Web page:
In this week’s article, we examine the recent case of VBR Tours, LLC [VBR] v. National Railroad Passenger Corp. [Amtrak] and Yankee Leisure Group, Inc. [Yankee], 2015 WL 5693735 (N.D. Ill. 2015) in which VBR, a tour operator, sued Amtrak and Yankee, a competing tour operator, alleging, inter alia, “a conspiracy to attempt to monopolize the travel package market (and) enter(ing) into a combination, contract and conspiracy”, all in violation of the Sherman Antitrust Act and the Illinois Antitrust Act. For another lawsuit between competitors see Livingston v. United States, 2016 WL 1274013 (D.S.C. 2016) involving access to the Cape Romain National Wildlife Refuge in South Carolina.
Terror Targets Update
New York, New York
In Santora, Callimachi & Goldman, Flagged Two Times in 2014, Ahmad Rahami Passed Scrutiny, wnytimes.com (9/22/2016) it was noted that nytimes.com “Five months later, when Mr. Rahami’s father told the police after a domestic dispute that he was concerned about his son having terrorist sympathies, federal agents again examined his travel history. And again, despite Mr. Rahami’s now having been flagged twice for scrutiny, the concerns were not found to warrant a deeper inquiry, one of the law enforcement officials said. Ahmed Rahami was not interviewed by federal agents. But now, the travel history of Mr. Rahami, who is accused of carrying out bombings in New York and New Jersey last weekend, has become a focus of investigations, a subject made all the more urgent by details contained in a notebook that suggests he drew inspiration largely from the Islamic State. In particular, Mr. Rahami cites a founding member of the Islamic State who called on Muslims around the world to take up whatever arms they could find and spill the blood of nonbelievers”.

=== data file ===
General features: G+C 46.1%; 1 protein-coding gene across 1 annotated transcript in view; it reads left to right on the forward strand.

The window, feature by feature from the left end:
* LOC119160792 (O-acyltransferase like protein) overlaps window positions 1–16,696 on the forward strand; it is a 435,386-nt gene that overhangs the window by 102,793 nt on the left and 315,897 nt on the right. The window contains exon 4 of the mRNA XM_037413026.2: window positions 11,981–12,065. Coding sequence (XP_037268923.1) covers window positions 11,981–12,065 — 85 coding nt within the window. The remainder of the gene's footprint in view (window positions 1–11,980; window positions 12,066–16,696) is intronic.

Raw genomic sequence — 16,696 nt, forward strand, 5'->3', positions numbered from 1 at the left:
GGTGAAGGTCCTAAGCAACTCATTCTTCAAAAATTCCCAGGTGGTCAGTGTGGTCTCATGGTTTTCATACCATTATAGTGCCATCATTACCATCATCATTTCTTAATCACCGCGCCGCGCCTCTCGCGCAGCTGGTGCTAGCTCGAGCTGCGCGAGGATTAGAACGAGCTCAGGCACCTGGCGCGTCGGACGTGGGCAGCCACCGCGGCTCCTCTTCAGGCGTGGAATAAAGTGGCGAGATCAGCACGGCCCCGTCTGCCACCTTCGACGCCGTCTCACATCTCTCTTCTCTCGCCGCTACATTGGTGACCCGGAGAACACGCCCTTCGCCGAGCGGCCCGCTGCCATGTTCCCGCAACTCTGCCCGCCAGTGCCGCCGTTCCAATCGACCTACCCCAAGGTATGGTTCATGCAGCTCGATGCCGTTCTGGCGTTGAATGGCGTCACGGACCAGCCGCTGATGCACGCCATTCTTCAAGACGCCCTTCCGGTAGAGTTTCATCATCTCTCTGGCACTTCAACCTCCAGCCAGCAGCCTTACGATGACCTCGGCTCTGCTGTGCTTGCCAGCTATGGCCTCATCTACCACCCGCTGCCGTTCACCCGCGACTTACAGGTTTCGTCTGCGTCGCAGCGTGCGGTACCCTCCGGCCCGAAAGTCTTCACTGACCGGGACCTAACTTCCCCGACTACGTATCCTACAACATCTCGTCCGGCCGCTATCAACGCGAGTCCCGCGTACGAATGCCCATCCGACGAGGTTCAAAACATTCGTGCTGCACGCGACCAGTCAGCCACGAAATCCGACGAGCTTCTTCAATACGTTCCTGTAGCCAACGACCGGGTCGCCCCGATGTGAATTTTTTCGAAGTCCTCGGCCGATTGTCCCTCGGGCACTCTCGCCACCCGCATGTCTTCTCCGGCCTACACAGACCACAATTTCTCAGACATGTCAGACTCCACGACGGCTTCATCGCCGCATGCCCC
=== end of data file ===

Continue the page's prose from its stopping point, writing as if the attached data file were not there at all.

San Bernardino, California
Perez-Pena & Goldman, ‘It Finally Clicked That This Wasn’t an Exercise’: Reports Recounts San Bernardino Shooting, nytimes.com (9/9/3026) it was noted that “A new report chronicles in vivid detail the Dec. 2 terrorist attack in San Bernardino, Calif., where Syed Rizwan and his wife, Tashfeen Malik, killed 44 people and wounded 24 others. The couple pledged allegiance to the Islamic State, committed a rampage and died hours later in a wild shootout with the police, when Mr. Farook was shot 25 times and Ms. Malik was shot 13 times. The report contains the first official account of how the killers were identified and tracked down…it reveals a wealth of specifics that had not been made public before, including the number of gunshots, and the horrors that officers and victims encountered”.